Case Study House #22 by Peter Koenig 1956.

In post-war America optimism for the future and prosperity was running high and in 1945, Arts & Architecture magazine initiated a program called the Case Study Houses. The program aimed to shape the course of American architecture by exposing the public to modern architectural design and contemporary construction methods in an effort to create technologically based and affordable housing.

Built between 1945 and 1966 the program was made up of 36 experimental prototypes based in Southern California. Some of the better known architects that participated in the program included Charles Eames, Richard Neutra, Peter Koenig and Eero Saarinen.

The houses became some of the most famous examples of modern architectural design in North America and the program served to introduce a generation to new ways of designing and constructing residential homes.


Newspaper advert for open house 1953.

The Trend House Program
In 1953/54 Canada created it's own Case Study program called the "Trend House" Program which was sponsored by the BC Softwood Lumber Association. Between 1952 and 1955 ten houses were built across Canada to showcase the use of softwood lumber in the construction of new homes. As with the Case Study houses the Trend Houses were kept open for public viewing for a time after construction and it's estimated that over a million Canadians visited the houses.

As in the Case Study program, the design parameters for each of the houses was left up to the architects, who were selected from local firms, and were proponents of modern design. Designers were told to create houses that were slightly ahead of the current building technology, giving people a view of what residential homes might look like 5 or 6 years in the future. The interior of the Trend Houses were outfitted by Eatons, using primarily furniture and textiles from Canadian designers chosen by the National Industrial Design Council of Canada.

The Trend Houses exposed Canadians to new ideas in architecture, construction and interior design, and influenced the design of middle class houses in Canada for years to come.

The Varscona Theater by Rule, Wynn & Rule.

Rule, Wynn & Rule
In 1953 Peter Rule from the firm of Rule, Wynn and Rule was selected to design the Calgary Trend House. The firm was a little unusual both in the fact that it was based in Alberta when most of the leading firms were based in the East, and the principles had all received their degrees in Architecture in Alberta. In the 1950s with the unprecedented wealth that flowed into Alberta from it's oil industry the firm kept busy designing a number of important buildings including corporate, municipal and residential commissions.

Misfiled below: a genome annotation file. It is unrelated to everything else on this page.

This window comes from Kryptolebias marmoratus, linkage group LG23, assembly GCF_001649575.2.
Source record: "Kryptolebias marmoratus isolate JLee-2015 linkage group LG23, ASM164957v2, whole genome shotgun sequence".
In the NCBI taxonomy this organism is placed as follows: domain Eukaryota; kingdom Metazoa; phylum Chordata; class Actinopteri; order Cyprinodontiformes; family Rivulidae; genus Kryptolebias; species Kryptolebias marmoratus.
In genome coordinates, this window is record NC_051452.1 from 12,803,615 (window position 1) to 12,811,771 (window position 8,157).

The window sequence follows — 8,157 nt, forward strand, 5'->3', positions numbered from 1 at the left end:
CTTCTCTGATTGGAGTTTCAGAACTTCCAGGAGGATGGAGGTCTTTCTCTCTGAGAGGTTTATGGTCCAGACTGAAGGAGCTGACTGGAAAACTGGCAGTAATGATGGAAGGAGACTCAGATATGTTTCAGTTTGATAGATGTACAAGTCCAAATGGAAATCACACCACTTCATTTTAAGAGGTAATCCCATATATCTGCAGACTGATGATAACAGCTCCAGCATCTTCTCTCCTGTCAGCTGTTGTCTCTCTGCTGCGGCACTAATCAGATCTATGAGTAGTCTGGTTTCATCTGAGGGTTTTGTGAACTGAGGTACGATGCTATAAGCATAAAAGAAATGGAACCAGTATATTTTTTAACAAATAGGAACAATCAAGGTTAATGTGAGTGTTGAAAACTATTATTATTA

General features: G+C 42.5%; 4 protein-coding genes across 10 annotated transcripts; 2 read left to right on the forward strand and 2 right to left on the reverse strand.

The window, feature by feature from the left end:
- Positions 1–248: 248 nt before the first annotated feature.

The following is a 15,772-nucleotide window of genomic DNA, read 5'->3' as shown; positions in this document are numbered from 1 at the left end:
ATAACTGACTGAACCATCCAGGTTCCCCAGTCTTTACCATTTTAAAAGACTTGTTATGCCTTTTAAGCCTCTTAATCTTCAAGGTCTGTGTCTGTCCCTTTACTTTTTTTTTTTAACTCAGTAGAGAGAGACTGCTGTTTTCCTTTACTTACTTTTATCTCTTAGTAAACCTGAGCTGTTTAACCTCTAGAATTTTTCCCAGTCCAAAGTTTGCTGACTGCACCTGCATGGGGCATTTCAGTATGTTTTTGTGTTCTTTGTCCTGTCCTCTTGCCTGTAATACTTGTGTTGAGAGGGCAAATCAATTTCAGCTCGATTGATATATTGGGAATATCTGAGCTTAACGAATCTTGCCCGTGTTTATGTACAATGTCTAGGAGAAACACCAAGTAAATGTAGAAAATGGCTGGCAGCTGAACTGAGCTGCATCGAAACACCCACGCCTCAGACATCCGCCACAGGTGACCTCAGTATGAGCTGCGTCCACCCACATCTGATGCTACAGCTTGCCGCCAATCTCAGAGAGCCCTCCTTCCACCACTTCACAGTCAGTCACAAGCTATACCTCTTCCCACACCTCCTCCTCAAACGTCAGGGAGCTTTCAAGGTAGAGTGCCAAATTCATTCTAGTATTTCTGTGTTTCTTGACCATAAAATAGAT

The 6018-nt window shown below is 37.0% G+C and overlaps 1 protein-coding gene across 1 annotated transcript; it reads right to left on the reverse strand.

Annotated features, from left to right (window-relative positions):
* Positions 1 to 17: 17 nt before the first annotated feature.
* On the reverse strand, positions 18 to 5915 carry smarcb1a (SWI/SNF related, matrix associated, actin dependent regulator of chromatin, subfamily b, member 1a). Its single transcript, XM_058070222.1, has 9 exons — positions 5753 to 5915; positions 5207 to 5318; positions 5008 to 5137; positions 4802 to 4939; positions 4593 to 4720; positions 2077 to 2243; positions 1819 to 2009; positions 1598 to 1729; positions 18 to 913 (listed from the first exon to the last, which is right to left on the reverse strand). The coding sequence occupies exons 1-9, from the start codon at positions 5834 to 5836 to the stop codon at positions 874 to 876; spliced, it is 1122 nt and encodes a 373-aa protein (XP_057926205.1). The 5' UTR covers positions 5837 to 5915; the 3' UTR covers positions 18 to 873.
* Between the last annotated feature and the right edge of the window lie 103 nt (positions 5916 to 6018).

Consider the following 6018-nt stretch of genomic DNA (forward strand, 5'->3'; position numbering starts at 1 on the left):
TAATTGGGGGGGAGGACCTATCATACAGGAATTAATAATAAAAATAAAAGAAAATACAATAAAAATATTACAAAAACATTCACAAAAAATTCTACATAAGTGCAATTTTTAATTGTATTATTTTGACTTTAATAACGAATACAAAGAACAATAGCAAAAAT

The firm was known for their designs in the modern style, and in addition to the Trend House designed Elvedon House, Calgary's first skyscraper, McMahon Stadium, and the Varscona Theater in Edmonton, described by Trevor Boddy as "one of the best examples of Moderne architecture in Canada".

Based in Edmonton, the Calgary office was closed in the 1980s


The Trend House, fall 2000.

Design and Construction
The site selected for the house was in the neighborhood of Elboya, southwest of the city center. The project was announced August 1953 and was completed April 17 1954, two weeks behind schedule. The site selected for the house was in the new community of Elboya, overlooking the Elbow River and with a view of downtown.

The 1500 square foot house was designed in two sections in the form of a "T" and made use of large amounts of glass and West Cost Cedar. The exterior of the house was clad in clear coat Cedar with plastic coated Fir plywood panels used in the back of the house. The pitched roof at the back of the house was also shingled in cedar as well. The construction was carried out by local contractor C.L.Brown began in the fall of 1953 and the house was completed in time for it's opening to the public on April 19, 1954. After four months of public viewing the first owners of the house moved in.

Fast forward to fall 2000 in San Francisco where the current owners first saw the property online. Having been on the market for over a year, the owners arranged to see the house next time they were in Calgary, put in an offer and moved back to Calgary in May 2001. Aside from a heavy coating of paint and a few partition walls being erected, the house was largely intact and original.

And so began the journey documented on this site.

  For more information contact Michael Kurtz  

©2002 Michael Kurtz